50 History of Wake Forest College
was effective, although there is evidence that other influential friends
of young Ramseur were engaged in the same task.7 Ramseur was
pardoned and left prison on January 18, 1873. He returned to the
College for the work of the spring term in January, 1874. He
afterwards attended a medical college and became a practising
physician at Blacksburg, South Carolina.
In the Wake Forest Student for January, 1883, is an unsigned
article, "From College to Prison," which shows unmistakable
evidence of having been written by Ramseur, though there are several
ill-concealed disguises in it. The writer omits his last name and calls
himself David Summey, his given name. Instead of Shelby, North
Carolina, he writes Chessville, South Carolina. The story of his
release from prison is given a romantic turn, probably with some basis
in fact. In all essential matters this article is in accord with what is
known from other
Although the substance of Ramseur's
article has just been given, because of its vividness, a portion of it is
added here; the part relating to his arrest is as follows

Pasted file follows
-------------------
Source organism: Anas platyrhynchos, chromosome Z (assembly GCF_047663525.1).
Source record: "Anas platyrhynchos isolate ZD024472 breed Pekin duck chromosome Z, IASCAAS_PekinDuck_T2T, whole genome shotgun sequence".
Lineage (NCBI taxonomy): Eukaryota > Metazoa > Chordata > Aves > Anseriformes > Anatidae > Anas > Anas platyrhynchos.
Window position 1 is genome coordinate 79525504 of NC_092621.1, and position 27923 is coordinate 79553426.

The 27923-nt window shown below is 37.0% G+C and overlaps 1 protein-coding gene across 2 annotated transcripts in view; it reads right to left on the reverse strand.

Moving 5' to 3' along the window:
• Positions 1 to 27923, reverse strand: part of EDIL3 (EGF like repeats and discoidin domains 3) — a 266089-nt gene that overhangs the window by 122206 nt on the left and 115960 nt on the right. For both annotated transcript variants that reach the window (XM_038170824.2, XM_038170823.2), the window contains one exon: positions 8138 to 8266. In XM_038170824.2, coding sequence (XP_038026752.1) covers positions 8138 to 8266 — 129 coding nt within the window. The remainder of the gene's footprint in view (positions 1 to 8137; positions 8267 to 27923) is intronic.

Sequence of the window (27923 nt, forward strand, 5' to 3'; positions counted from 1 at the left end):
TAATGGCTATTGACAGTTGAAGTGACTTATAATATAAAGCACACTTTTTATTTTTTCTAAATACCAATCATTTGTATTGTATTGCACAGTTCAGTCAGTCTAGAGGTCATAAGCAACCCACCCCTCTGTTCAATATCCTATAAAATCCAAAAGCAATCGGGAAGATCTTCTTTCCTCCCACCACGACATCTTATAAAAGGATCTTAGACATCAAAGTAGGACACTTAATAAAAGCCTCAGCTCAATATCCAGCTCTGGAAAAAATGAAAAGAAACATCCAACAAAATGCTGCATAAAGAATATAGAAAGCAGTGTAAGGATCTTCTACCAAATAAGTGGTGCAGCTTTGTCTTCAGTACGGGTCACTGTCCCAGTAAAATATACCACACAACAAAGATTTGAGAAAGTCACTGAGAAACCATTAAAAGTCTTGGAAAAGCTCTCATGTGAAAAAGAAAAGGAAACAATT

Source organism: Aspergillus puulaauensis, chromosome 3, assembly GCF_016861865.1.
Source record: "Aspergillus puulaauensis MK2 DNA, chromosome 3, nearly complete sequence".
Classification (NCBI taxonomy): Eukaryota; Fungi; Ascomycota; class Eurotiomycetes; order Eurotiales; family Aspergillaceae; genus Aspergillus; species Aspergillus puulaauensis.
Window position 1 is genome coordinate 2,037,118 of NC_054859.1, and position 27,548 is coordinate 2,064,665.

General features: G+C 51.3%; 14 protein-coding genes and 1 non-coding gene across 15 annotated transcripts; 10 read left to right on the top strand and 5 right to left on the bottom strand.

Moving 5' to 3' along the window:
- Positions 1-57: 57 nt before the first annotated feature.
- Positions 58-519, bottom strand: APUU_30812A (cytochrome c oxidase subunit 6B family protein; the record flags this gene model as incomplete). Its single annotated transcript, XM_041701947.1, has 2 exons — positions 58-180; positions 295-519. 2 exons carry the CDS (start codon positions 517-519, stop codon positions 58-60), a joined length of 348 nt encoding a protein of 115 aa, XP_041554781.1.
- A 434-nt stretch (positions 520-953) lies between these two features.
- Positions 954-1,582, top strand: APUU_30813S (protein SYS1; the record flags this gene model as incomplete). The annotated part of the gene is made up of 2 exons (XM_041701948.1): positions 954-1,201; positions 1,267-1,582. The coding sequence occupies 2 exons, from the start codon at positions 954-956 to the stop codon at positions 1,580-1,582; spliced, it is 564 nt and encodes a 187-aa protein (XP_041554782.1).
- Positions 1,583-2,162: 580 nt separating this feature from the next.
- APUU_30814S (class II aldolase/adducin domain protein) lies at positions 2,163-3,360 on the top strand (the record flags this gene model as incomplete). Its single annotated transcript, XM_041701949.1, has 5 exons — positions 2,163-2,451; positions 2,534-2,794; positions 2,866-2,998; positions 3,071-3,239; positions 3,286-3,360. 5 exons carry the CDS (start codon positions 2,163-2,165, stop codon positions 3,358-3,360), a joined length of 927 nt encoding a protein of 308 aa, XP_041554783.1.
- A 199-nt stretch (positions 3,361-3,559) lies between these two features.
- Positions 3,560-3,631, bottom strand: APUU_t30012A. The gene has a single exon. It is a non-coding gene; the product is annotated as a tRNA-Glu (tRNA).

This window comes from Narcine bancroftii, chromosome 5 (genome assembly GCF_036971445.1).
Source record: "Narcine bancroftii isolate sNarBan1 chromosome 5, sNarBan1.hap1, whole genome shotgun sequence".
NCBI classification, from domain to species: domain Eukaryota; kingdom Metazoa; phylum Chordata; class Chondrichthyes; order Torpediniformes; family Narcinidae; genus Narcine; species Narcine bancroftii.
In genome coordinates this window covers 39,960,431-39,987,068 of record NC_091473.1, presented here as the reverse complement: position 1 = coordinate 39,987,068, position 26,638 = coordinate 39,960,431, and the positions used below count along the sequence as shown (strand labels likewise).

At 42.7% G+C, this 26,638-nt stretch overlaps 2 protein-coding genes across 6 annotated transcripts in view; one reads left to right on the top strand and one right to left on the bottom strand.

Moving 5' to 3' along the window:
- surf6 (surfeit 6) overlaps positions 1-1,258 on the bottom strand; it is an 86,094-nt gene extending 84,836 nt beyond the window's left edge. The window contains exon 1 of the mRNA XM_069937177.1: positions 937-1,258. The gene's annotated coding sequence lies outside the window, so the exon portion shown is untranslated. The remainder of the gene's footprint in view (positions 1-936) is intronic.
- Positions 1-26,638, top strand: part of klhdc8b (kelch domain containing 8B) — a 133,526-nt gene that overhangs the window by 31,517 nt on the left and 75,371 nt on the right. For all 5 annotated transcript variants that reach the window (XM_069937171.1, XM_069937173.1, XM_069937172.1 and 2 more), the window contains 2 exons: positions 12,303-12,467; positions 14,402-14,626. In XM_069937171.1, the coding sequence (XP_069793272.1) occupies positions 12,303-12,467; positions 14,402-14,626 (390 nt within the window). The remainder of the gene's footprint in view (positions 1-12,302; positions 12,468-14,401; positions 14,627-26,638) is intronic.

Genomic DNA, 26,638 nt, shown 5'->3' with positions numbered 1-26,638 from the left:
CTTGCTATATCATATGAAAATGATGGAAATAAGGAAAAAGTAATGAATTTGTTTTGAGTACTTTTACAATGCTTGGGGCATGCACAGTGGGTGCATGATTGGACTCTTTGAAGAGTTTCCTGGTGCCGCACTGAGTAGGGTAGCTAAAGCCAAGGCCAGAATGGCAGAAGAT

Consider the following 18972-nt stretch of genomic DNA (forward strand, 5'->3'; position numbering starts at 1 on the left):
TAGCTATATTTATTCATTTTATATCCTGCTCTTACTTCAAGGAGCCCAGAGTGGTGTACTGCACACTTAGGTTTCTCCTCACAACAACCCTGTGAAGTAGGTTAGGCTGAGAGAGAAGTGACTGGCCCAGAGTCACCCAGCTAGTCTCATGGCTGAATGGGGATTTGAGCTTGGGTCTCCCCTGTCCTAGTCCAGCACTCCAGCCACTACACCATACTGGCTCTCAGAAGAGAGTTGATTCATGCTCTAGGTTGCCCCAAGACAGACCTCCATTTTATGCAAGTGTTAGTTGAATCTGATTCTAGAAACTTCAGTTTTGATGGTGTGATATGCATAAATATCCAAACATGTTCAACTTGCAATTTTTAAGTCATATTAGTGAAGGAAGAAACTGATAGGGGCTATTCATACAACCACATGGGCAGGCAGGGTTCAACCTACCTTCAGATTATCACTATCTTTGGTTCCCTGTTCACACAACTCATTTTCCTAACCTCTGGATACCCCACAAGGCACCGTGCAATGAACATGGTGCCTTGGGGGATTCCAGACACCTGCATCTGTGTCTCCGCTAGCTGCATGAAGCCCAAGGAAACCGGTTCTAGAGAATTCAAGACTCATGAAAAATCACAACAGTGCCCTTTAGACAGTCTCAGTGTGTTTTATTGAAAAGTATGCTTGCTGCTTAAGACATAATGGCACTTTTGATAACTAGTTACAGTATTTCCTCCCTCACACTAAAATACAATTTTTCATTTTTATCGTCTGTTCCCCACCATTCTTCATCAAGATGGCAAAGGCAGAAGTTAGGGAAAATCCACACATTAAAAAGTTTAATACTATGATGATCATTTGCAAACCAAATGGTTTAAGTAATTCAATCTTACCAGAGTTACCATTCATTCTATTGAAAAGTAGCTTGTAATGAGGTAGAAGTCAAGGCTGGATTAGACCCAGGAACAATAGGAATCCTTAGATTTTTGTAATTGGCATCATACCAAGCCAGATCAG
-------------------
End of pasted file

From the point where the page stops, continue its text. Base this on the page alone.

"In the Eu. Hall the debate had already opened, and was growing
warm. David Summey is on the floor defending, in his earnest and
impulsive style, the character of Napoleon Bonaparte.
"A loud rap is heard at the door. The door-keeper announces to a
startled Society: `A United States Marshal wishes to see officially the
gentleman from Chessville.'
"Half the boys leaped to their feet with excitement at this
announcement, but a rap of the gavel brought them all to their seats.
“ ‘I move we adjourn!' cried a member.
" ‘Second the motion,' echoed a dozen voices.
"The motion was carried and in a moment the members had col-
lected around Summey, who had not yet left his position in the floor.
7 Dr. Taylor told the writer that because of his activity in young Ramseur's behalf
he incurred the furious anger of Judge Bond.
8 Book of the Financial Secretary of the Eu. Society. General Catalogue of Wake